Called conversation pits at the time, modular sofas were found in nearly every basement in the 70s. Modular sofas consist of two long, pub-backed or toss-cushioned sections with one overstuffed, rolled arm and large, square cushions. Four square ottomans could be pushed against the two long sections when they were set in an "L" shape to make one large, bed-style seating surface. The ottomans could also be used as coffee tables or footrests, or turned into occasional chairs by pulling them in a haphazard grouping near the two main pieces. It was common to throw the cushions on the floor for kids to lay on while watching TV.
- Skill level:
Other People Are Reading
Things you need
- Carpenter's square
- Spirit level
- Table saw with mitre fence
- 72 feet of 1-by-6-inch stock wood for box frames (2 couches and 4 ottomans)
- 28 feet of 1-inch-by-4-inch stock wood for back frames (2 couches only)
- 24 feet of 4-by-4-inch post for box frame support and feet
- 28 feet by 4 feet burlap gauze for bottom underlay
- 2 sets 4-by-6-feet sofa springs
- 4 sets 4-feet-by-4-feet sofa springs
- 1/2 inch by 40-feet by 5-feet foam padding or egg crate for upholstery underlay
- Upholstery fabric
- 2 6-feet by 2-by-6-inch sheets of cushion foam for back support
- 12 pieces of 3-by-4-feet by 6-inch foam for seat cushions
- 6 pieces of 3-by-3-feet by 6-inch foam for back cushions
- 1.5-inch long by 1/4-inch diameter brass wood screws for back frame
- 1/2-inch long, 1/4-inch diameter brass wood screws for L-shaped wall mounts
- 3/4-inch long by 1/4-inch diameter screws for couch springs
- 4.5-inch long, 1/4-inch diameter brass wood screws for post attachment
- Power drill, 1/8-inch diagonal bit
- Countersink bit
- Staple gun
Check all posts with a carpenter's square and a level. Make sure they are cut at a 90 degree angle across each end. If they are not, adjust the angle using a mitre fence and table saw. Cut 28 10-inch-long posts from the 4-by-4-inch stock wood.
Cut 6-inch stock wood into four 6-feet lengths and four 4-feet lengths. Assemble two sofa box frames by placing two lengths of 1-inch-by-6-inch-by-6-feet stock wood inside 2 lengths of 1-inch-by-6-inch-by-4-feet stock wood. Attach sides to front and back pieces using 1 1/2-inch-long-by-1/4-inch diameter brass wood screws every 2 inches beginning at the bottom front corner, through each side and into the front and back pieces.
Place one post in each corner of the box. Drill 1/8-inch diameter pilot holes at a 45 degree angle through the post and into the frame. Secure using 4.5-inch long, 1/4-inch diameter brass wood screws.
Turn each couch frame right side up on its legs. Space couch springs every 2 to 3 inches across the frame. Attach couch spring sets using 3/4-inch long by 1/4-inch diameter screws.
Make the seat cushions from 12 pieces of 3-by-4-feet-by-6-inch foam by covering them with upholstery fabric in complementary or contrasting colours. You will need one 15 1/2-feet-by-5-feet sheet of fabric for each seat cushion. Lay the fabric pretty side down. Make a 3-inch wide fold at each short end of the fabric piece. Iron each fold flat. Stitch across the open side of each fold about 1/4 inch from the edge. Make a second row of stitches 1/4 inch from the first seam, going closer to the fold.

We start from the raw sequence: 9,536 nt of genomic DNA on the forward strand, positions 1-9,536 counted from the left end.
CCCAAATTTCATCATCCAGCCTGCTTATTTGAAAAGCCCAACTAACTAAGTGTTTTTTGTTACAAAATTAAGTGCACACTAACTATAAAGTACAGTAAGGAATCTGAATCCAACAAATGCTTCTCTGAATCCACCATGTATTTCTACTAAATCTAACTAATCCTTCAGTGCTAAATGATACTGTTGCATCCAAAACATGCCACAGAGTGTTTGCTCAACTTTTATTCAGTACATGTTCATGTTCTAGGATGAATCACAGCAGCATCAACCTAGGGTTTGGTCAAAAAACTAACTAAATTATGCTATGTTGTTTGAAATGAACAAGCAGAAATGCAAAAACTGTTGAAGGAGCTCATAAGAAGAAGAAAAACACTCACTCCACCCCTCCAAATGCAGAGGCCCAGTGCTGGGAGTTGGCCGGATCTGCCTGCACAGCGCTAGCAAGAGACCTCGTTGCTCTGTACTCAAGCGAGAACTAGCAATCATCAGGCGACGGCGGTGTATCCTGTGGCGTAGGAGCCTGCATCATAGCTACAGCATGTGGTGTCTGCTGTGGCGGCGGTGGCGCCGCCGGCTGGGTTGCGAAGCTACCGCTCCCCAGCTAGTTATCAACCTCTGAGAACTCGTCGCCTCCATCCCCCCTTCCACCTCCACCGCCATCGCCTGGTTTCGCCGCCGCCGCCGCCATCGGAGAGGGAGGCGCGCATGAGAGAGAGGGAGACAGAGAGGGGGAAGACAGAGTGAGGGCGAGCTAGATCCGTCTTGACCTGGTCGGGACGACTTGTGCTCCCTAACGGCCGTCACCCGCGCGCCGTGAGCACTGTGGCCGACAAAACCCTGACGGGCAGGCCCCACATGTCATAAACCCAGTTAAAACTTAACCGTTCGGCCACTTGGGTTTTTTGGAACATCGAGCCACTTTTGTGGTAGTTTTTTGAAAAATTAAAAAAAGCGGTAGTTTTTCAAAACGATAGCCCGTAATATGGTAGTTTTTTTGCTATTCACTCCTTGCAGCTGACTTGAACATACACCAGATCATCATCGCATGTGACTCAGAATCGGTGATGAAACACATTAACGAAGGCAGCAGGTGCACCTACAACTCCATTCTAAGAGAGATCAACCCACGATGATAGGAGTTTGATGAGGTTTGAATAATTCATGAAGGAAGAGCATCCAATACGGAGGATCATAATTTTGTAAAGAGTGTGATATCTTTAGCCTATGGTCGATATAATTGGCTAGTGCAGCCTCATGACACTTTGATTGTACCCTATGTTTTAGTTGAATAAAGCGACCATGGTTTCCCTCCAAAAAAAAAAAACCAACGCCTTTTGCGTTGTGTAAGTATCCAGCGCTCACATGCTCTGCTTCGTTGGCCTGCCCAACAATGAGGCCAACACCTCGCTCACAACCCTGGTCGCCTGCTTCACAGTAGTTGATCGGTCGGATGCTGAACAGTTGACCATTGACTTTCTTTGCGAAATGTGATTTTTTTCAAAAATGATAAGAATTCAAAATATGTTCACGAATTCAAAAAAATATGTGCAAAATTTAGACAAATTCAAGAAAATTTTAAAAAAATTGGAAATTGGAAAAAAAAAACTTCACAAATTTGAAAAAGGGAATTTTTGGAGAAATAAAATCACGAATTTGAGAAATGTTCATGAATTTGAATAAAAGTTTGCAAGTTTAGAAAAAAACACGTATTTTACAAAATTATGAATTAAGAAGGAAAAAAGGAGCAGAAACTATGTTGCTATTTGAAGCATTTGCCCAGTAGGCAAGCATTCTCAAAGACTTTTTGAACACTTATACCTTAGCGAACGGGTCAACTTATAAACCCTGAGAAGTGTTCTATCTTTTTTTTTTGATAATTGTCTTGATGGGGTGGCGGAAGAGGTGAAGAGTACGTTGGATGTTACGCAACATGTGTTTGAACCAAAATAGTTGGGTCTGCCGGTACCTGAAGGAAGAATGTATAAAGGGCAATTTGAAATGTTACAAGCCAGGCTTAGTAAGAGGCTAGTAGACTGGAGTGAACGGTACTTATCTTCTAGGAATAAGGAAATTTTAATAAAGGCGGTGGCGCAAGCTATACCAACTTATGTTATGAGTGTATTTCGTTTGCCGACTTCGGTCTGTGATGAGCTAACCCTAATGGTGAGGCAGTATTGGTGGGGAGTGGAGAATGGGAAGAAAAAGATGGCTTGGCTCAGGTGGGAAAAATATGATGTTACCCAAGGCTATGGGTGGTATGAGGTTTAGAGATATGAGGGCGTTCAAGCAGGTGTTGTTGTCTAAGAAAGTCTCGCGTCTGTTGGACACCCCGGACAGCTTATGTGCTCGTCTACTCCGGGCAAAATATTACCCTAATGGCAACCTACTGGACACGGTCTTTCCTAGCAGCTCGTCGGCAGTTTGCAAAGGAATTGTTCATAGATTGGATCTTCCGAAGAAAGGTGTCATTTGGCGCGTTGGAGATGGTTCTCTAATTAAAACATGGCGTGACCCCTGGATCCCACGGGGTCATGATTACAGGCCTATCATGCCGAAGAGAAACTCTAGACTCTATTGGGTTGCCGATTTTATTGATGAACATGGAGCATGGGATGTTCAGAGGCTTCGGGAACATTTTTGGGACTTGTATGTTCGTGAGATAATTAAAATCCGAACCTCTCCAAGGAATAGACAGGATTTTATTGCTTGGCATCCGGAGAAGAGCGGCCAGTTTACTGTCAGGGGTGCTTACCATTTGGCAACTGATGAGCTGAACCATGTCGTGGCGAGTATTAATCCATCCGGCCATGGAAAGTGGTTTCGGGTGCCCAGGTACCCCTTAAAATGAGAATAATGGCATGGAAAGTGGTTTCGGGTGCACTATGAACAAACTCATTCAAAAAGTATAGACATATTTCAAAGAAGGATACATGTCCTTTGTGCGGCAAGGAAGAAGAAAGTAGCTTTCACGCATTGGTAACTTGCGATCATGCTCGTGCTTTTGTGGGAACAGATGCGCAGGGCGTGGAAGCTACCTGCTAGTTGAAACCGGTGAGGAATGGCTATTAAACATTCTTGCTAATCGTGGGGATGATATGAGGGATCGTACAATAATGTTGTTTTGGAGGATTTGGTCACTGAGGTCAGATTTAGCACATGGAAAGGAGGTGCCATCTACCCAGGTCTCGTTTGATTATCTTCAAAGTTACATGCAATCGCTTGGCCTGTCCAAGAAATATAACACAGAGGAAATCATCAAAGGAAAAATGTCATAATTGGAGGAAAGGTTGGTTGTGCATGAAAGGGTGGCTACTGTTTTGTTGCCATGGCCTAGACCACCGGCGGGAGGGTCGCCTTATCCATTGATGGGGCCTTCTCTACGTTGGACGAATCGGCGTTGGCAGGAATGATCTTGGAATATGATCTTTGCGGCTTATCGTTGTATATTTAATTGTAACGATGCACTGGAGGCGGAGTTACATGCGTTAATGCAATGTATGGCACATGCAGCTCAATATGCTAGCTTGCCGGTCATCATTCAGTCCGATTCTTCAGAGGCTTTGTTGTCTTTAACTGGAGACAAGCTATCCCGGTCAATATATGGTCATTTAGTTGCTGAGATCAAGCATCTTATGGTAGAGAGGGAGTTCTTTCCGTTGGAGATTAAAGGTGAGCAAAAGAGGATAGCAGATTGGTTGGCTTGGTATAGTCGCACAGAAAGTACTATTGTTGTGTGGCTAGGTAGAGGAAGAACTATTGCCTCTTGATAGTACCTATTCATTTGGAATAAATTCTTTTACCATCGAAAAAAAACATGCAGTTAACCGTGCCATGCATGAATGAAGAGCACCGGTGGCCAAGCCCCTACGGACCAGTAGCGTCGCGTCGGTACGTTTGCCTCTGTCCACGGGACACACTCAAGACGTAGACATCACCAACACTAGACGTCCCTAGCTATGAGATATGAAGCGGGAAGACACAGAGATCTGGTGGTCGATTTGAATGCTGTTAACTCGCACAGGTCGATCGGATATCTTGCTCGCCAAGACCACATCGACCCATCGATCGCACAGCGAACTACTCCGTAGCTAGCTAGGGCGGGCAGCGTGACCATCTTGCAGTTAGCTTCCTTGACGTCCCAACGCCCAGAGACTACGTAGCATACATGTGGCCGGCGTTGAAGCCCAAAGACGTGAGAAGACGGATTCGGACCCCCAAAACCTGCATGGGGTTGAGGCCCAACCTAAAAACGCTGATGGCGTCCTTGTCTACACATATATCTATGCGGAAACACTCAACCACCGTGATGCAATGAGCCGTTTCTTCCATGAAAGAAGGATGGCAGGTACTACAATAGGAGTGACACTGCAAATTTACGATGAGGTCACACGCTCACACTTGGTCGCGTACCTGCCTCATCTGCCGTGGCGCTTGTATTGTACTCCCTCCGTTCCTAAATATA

Fold the fabric over one of the seat cushions so that the two double seams are touching. Fold fabric in along each side as if making a Christmas package and hand stitch the side seams in place. End the side seams when they reach the double seams on the ends of the fabric. Stitch plastic hook and loop tape (Velcro(R)) along the double seams so that the hook side of the tape is facing the loop side. Repeat this step for all of the seat cushions.
Make back cushions from the 6 pieces of 3-by-3-feet by 6-inch foam. Repeat the directions in Step Five, except the fabric will be 13.5 feet long by 4 feet wide this time.
Fit the 6-feet-by-2-feet-by-6-inch sheets of cushion foam pieces into each back frame for back support. Cut the 1/2-inch-by-40-feet-by-5-feet foam padding or egg crate to wrap up the sides from the bottom of the bottom frame, over the arm, across the springs and down the other side. Cut two extra layers of foam egg crate for each sofa arm. Staple all foam in place. Use a tack hammer to ensure that all staples are flush with the wood of the frame. Cover the sides and front of the back frame with egg crate foam and staple in place.
Upholster the front, sides and back of the back frame and bottom frame, and the inner sides and arms of each section. Amounts of fabric will vary, depending on ruffling, piping or pleating. You'll need at least about 30 yards of fabric. Build the four ottomans using the same directions and process but using the smaller 1-inch-by-6-inch-by-3-feet boards. Staple burlap gauze to the bottoms of each sofa section and each ottoman.
- 20 of the funniest online reviews ever
- 14 Biggest lies people tell in online dating sites
- Hilarious things Google thinks you're trying to search for